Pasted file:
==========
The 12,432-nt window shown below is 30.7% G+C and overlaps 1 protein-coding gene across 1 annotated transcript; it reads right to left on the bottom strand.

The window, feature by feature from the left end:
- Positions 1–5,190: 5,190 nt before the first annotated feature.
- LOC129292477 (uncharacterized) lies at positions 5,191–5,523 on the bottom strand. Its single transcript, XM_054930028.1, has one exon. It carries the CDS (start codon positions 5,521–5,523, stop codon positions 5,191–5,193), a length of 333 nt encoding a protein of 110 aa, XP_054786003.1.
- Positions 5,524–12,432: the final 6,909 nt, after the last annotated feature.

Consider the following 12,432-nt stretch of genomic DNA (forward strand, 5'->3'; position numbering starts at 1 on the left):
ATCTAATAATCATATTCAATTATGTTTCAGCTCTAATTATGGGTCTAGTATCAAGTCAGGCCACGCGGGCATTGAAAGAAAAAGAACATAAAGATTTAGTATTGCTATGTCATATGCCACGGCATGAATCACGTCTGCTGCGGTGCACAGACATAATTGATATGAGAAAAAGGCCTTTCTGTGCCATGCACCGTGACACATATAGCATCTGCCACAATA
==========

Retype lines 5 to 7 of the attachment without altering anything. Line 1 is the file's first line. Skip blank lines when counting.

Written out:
- Positions 5,524–12,432: the final 6,909 nt, after the last annotated feature.

Consider the following 12,432-nt stretch of genomic DNA (forward strand, 5'->3'; position numbering starts at 1 on the left):
ATCTAATAATCATATTCAATTATGTTTCAGCTCTAATTATGGGTCTAGTATCAAGTCAGGCCACGCGGGCATTGAAAGAAAAAGAACATAAAGATTTAGTATTGCTATGTCATATGCCACGGCATGAATCACGTCTGCTGCGGTGCACAGACATAATTGATATGAGAAAAAGGCCTTTCTGTGCCATGCACCGTGACACATATAGCATCTGCCACAATA